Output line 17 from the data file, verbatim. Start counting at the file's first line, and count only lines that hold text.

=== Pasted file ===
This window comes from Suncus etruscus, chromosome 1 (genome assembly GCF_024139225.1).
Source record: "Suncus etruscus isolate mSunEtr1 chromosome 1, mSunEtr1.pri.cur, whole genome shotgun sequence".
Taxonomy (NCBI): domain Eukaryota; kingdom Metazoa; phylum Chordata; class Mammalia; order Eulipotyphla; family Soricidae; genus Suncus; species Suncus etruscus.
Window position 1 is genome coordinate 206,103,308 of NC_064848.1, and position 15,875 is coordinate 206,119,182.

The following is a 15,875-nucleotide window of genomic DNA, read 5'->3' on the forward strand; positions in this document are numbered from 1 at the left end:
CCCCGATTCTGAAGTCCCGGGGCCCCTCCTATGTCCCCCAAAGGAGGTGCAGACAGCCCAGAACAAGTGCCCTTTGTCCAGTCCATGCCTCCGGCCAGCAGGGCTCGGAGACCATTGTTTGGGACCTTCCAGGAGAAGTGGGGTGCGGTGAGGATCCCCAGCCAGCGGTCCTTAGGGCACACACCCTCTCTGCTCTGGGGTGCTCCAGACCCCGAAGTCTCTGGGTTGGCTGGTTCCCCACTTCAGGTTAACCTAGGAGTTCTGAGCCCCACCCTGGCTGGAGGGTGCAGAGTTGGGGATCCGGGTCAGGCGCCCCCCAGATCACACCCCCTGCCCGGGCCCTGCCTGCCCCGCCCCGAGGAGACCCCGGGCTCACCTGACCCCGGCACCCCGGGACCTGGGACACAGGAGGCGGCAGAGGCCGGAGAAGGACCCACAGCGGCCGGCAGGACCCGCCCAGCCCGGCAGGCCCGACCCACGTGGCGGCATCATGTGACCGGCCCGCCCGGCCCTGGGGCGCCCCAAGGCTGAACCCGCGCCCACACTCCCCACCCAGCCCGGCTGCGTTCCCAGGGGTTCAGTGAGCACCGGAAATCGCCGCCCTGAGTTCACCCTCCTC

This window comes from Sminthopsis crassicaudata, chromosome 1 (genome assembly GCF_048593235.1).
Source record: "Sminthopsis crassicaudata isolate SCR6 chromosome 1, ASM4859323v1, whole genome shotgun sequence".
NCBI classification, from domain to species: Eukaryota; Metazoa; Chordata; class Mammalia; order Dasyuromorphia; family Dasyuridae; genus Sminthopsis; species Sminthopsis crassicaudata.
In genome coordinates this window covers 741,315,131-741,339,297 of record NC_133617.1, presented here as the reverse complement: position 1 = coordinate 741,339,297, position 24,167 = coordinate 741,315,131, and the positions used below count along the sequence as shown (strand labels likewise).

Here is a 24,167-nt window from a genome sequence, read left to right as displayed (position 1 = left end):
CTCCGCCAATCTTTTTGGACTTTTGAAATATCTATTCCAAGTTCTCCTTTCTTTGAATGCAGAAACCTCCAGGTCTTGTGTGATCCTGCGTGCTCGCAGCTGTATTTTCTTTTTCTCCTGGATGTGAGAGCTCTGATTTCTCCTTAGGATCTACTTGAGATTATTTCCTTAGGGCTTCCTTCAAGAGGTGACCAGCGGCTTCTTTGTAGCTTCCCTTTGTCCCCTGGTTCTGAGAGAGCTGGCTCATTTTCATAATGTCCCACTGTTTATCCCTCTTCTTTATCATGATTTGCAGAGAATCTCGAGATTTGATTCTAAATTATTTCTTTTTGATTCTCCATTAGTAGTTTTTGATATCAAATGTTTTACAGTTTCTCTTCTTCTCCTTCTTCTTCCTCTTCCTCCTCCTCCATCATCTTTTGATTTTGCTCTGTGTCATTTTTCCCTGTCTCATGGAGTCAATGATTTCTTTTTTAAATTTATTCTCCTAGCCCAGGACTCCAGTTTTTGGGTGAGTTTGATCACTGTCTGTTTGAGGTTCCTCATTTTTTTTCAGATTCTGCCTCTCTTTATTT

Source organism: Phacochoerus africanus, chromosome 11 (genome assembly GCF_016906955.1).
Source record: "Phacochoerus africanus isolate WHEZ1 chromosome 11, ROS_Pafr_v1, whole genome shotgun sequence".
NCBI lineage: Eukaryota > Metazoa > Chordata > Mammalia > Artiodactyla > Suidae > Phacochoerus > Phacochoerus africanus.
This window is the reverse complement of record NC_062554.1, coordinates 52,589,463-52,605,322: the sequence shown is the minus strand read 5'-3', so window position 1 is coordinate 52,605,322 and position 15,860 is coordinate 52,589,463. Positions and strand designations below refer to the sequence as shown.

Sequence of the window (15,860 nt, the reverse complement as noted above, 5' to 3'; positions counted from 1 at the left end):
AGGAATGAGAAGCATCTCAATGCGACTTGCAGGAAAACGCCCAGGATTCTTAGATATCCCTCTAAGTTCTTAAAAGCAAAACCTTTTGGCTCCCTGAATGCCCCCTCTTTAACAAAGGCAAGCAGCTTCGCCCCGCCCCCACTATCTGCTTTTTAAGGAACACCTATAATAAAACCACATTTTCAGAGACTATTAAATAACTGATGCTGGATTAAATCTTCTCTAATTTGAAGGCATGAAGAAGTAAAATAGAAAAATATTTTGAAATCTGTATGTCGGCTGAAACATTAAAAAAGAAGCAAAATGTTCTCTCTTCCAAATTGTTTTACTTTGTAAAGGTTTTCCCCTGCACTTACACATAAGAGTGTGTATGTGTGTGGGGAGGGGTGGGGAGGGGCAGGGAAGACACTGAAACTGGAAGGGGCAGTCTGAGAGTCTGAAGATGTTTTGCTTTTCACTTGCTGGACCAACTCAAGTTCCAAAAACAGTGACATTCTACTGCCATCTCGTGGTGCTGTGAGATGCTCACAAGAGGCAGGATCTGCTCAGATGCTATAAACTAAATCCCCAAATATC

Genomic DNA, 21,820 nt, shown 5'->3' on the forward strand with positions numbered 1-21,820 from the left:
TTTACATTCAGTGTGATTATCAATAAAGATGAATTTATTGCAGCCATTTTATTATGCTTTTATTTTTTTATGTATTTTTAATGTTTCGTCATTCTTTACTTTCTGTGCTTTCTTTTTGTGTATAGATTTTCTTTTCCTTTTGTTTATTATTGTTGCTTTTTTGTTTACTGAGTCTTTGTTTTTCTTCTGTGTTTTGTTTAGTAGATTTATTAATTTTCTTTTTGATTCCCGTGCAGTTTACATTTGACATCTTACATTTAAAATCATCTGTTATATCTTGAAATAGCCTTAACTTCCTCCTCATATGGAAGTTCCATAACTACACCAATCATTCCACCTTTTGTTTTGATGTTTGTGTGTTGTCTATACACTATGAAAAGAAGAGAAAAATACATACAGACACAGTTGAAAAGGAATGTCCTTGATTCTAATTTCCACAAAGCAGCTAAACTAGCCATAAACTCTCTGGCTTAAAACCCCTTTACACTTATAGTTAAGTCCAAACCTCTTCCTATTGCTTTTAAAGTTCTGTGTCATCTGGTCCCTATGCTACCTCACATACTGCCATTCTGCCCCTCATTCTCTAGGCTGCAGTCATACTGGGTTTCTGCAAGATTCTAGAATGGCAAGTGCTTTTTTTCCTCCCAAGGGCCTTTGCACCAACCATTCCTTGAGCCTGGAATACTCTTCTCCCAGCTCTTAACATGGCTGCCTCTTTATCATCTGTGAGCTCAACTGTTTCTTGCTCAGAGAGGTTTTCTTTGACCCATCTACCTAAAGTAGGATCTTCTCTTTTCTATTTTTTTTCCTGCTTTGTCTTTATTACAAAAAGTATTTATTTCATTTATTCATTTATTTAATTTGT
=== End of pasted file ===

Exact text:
Sequence of the window (15,860 nt, the reverse complement as noted above, 5' to 3'; positions counted from 1 at the left end):